- noun the act of hitting something with your foot
- noun a feeling of excitement
- verb to hit something with your foot
- In brick, a shallow depression, fray, or panel.
- The raised fillet of a brick mold that forms the frog.
- The pitch variation between patent glazing and the surrounding roof.
- A sudden movement or jolt, such as might occur during contact bounce.
- noun a sudden sensation of excitement, a thrill. This Americanism spread to the rest of the English-speaking world in the 1940s, helped by Cole Porter’s song, ‘I get a kick out of you’. The plural form kicks was a vogue term of the early 1960s.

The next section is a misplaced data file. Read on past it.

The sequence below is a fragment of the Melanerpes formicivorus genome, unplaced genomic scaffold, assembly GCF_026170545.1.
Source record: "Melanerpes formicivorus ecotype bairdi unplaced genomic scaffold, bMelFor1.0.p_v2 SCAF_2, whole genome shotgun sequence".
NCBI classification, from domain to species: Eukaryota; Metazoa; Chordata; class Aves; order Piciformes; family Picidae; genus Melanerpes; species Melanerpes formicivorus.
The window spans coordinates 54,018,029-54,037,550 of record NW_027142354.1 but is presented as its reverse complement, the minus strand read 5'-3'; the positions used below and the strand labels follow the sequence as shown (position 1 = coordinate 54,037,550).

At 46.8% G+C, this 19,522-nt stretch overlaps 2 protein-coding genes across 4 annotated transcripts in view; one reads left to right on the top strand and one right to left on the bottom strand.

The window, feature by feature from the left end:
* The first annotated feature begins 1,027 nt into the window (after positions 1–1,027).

- noun a particular activity or period of involvement. In the language of hipsters, beatniks, etc.
- verb to give up (a habit). A piece of drug addicts’ jargon which entered general currency in the 1950s.
- noun a blow with the foot, e.g. in martial arts
- noun a thrashing movement with the leg when swimming
- verb to strike a ball with the foot
- verb to strike something or somebody with the foot, e.g. in martial arts
- verb to make a thrashing movement with the legs, e.g. when fighting or swimming
Origin & History of “kick”
is one of the mystery
words of English
. It first
the end of the 14th century
, but no one knows where
it came from
, and it has no relatives in the other
Indo-European languages. It may have
been a Scandinavian borrowing.